Uber is testing out its cash service in Nairobi in an effort to capture more of the ride-hailing market.

The Uber app typically allows users to pay via credit or debit card, which is not a popular practice in Kenya. Some banks do not allow recurring billing on their cards, making it difficult for many people to sign up for the service.

With Uber Cash, however, users in Nairobi can now opt for cash payment when ordering a ride, and will not be forced to give credit card details.

Nairobi is the second city globally to have the service after Hyderabad in India, where it was launched three weeks ago.

Users can also use mobile money payments to settle bills with drivers, a method of payment that Africans are comfortable with, said Jambu Palaniappan, Uber's regional general manager for Eastern Europe, Middle East and Africa.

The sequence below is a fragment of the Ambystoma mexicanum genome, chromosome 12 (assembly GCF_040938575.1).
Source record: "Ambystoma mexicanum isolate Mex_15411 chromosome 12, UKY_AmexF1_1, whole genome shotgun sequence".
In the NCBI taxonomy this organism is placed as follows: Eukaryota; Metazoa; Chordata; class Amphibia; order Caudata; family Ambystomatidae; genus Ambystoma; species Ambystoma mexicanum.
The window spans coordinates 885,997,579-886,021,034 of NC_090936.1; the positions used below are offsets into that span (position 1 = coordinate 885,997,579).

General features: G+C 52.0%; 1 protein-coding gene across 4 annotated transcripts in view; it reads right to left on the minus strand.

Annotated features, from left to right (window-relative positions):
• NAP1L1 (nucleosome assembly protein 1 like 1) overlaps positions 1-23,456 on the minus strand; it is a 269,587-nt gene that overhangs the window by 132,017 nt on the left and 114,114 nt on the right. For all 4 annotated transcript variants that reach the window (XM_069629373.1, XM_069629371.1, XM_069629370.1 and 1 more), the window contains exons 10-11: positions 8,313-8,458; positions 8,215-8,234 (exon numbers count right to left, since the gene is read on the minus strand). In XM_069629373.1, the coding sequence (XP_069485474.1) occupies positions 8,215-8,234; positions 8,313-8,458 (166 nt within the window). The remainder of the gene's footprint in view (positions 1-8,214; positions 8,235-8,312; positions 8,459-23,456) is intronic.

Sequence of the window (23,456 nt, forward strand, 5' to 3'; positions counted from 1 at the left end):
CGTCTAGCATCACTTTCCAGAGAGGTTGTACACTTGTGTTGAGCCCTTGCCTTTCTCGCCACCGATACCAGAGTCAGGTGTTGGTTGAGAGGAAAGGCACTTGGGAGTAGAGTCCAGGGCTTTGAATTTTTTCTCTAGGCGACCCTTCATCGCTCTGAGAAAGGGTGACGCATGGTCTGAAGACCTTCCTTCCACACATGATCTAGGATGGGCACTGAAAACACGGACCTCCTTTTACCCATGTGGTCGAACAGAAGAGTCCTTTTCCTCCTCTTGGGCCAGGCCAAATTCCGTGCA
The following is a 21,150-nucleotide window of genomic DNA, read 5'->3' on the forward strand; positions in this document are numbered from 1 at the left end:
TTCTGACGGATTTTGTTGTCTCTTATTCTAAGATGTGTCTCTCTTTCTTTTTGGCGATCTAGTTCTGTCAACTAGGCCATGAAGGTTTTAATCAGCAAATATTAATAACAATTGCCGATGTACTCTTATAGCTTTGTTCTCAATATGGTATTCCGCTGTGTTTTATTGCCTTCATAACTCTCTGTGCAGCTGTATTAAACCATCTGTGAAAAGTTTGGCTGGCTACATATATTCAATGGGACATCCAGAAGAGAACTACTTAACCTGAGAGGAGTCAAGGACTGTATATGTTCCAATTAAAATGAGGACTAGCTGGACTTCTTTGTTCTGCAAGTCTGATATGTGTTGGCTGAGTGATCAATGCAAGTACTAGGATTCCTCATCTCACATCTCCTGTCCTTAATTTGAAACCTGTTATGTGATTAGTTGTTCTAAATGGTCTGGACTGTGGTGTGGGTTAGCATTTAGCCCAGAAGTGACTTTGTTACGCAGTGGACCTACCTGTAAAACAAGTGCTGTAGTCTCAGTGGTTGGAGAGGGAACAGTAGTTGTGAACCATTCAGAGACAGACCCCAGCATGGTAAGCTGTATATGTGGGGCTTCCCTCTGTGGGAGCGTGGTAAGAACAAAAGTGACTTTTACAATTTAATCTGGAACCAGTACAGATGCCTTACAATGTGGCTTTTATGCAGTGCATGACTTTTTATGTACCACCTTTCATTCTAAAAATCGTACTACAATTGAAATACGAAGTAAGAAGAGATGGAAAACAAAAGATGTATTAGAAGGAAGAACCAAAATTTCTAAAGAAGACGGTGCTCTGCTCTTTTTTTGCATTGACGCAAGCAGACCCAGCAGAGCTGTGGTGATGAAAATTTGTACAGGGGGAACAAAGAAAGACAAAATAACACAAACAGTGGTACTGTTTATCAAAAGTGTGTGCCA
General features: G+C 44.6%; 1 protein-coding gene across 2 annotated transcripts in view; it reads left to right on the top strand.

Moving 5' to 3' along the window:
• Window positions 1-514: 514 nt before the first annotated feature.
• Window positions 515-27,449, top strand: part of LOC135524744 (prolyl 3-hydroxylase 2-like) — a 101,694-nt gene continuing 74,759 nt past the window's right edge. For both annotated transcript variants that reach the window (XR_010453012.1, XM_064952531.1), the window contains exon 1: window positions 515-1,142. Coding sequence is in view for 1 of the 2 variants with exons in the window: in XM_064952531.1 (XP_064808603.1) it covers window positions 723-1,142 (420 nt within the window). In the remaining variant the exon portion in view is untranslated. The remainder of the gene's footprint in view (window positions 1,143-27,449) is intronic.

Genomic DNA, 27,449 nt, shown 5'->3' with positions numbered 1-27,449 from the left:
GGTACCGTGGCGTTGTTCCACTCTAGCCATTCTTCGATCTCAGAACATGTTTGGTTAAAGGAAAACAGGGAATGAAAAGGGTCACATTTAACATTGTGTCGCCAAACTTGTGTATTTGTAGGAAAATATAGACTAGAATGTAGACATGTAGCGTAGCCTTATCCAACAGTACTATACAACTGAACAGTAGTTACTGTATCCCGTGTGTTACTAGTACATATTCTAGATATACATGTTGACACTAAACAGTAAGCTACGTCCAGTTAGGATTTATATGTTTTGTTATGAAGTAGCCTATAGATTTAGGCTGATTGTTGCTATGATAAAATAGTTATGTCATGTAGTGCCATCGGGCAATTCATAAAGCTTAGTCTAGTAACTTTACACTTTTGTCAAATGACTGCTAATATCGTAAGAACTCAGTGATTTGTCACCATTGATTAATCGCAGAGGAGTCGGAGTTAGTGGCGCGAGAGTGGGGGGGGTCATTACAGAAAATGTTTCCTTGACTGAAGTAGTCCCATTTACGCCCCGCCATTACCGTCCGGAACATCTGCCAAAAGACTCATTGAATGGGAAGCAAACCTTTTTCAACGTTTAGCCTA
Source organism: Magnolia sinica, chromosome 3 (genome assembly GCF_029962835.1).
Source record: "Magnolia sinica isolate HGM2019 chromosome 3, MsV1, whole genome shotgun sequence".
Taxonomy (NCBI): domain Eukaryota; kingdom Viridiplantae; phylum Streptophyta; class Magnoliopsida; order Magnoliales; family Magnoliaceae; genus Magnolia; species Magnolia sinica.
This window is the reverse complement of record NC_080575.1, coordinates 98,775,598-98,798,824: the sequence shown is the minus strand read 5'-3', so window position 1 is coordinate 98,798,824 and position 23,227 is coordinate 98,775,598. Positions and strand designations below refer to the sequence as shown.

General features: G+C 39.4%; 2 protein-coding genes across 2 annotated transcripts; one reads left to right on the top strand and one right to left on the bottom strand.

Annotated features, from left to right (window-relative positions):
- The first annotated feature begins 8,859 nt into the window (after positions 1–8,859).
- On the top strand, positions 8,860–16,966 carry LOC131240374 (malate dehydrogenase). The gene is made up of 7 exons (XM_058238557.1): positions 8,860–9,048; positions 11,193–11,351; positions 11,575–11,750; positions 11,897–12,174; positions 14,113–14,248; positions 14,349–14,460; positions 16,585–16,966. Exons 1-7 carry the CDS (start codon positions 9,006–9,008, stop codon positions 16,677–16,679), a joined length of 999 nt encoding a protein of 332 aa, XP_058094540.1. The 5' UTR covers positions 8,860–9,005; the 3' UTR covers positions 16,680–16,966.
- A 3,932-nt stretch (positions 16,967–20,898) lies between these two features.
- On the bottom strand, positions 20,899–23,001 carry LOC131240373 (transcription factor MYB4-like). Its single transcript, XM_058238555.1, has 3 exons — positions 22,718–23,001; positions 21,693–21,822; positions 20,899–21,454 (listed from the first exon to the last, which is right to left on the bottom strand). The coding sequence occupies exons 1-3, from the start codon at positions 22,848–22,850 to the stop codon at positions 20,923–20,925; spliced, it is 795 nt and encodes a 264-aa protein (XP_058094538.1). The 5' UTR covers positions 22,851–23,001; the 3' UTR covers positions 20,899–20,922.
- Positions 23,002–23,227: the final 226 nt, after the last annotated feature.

Palaniappan said that Uber had received numerous requests for the cash option.

"We have heard from drivers that this has been a requested feature," Palaniappan said. "This cash experiment in Nairobi will give us some great insights and help us develop our technology to best meet the needs of the local consumers."

Esther Kirigwi, an early Uber driver in Nairobi, was optimistic that the cash option will help the service generate more revenue. "We are expecting that in a week we will have more clients," she said.

Uber's growth in Nairobi has been the fastest in Africa, according to the company.

The average expected arrival time for Uber cars in Nairobi is 5.1 minutes, down from 11 minutes in January when it launched. That beats times for cities in highly industrialized countries, like Milan where the average arrival time is 6.4 minutes.

The improvement in arrival times for Nairobi is likely due to an increase in drivers joining the service.

"It is a life changing-experience for me because there is business always," Kirigwi said. "I am my own boss and I can work anytime I want."